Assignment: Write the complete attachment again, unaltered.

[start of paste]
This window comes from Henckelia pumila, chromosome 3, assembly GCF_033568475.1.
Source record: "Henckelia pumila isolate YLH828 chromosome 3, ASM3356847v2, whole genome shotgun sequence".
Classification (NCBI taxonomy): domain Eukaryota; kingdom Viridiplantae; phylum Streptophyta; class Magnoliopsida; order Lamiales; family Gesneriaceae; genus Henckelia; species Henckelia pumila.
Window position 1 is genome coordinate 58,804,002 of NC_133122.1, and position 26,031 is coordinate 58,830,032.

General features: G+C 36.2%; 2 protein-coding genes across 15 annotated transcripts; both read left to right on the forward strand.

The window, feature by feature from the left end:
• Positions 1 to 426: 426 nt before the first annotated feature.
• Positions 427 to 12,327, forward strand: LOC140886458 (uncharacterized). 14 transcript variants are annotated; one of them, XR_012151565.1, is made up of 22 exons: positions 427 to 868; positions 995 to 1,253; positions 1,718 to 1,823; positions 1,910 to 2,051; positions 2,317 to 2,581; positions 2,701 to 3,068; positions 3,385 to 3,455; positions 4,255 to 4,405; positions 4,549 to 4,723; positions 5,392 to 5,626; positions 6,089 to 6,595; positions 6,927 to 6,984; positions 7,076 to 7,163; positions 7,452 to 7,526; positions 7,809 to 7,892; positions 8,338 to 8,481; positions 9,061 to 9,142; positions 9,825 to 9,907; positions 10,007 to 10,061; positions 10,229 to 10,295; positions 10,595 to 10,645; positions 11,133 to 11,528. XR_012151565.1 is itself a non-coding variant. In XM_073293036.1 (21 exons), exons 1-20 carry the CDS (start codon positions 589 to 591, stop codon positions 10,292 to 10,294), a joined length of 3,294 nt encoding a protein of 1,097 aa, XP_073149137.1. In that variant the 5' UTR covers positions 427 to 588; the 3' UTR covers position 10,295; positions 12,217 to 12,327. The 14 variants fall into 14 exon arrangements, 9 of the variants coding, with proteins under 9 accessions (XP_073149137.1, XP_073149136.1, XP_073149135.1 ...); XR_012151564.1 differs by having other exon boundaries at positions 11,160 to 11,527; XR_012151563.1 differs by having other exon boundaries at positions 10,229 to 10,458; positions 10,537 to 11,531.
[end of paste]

This window comes from Henckelia pumila, chromosome 3, assembly GCF_033568475.1.
Source record: "Henckelia pumila isolate YLH828 chromosome 3, ASM3356847v2, whole genome shotgun sequence".
Classification (NCBI taxonomy): domain Eukaryota; kingdom Viridiplantae; phylum Streptophyta; class Magnoliopsida; order Lamiales; family Gesneriaceae; genus Henckelia; species Henckelia pumila.
Window position 1 is genome coordinate 58,804,002 of NC_133122.1, and position 26,031 is coordinate 58,830,032.

General features: G+C 36.2%; 2 protein-coding genes across 15 annotated transcripts; both read left to right on the forward strand.

The window, feature by feature from the left end:
• Positions 1 to 426: 426 nt before the first annotated feature.
• Positions 427 to 12,327, forward strand: LOC140886458 (uncharacterized). 14 transcript variants are annotated; one of them, XR_012151565.1, is made up of 22 exons: positions 427 to 868; positions 995 to 1,253; positions 1,718 to 1,823; positions 1,910 to 2,051; positions 2,317 to 2,581; positions 2,701 to 3,068; positions 3,385 to 3,455; positions 4,255 to 4,405; positions 4,549 to 4,723; positions 5,392 to 5,626; positions 6,089 to 6,595; positions 6,927 to 6,984; positions 7,076 to 7,163; positions 7,452 to 7,526; positions 7,809 to 7,892; positions 8,338 to 8,481; positions 9,061 to 9,142; positions 9,825 to 9,907; positions 10,007 to 10,061; positions 10,229 to 10,295; positions 10,595 to 10,645; positions 11,133 to 11,528. XR_012151565.1 is itself a non-coding variant. In XM_073293036.1 (21 exons), exons 1-20 carry the CDS (start codon positions 589 to 591, stop codon positions 10,292 to 10,294), a joined length of 3,294 nt encoding a protein of 1,097 aa, XP_073149137.1. In that variant the 5' UTR covers positions 427 to 588; the 3' UTR covers position 10,295; positions 12,217 to 12,327. The 14 variants fall into 14 exon arrangements, 9 of the variants coding, with proteins under 9 accessions (XP_073149137.1, XP_073149136.1, XP_073149135.1 ...); XR_012151564.1 differs by having other exon boundaries at positions 11,160 to 11,527; XR_012151563.1 differs by having other exon boundaries at positions 10,229 to 10,458; positions 10,537 to 11,531.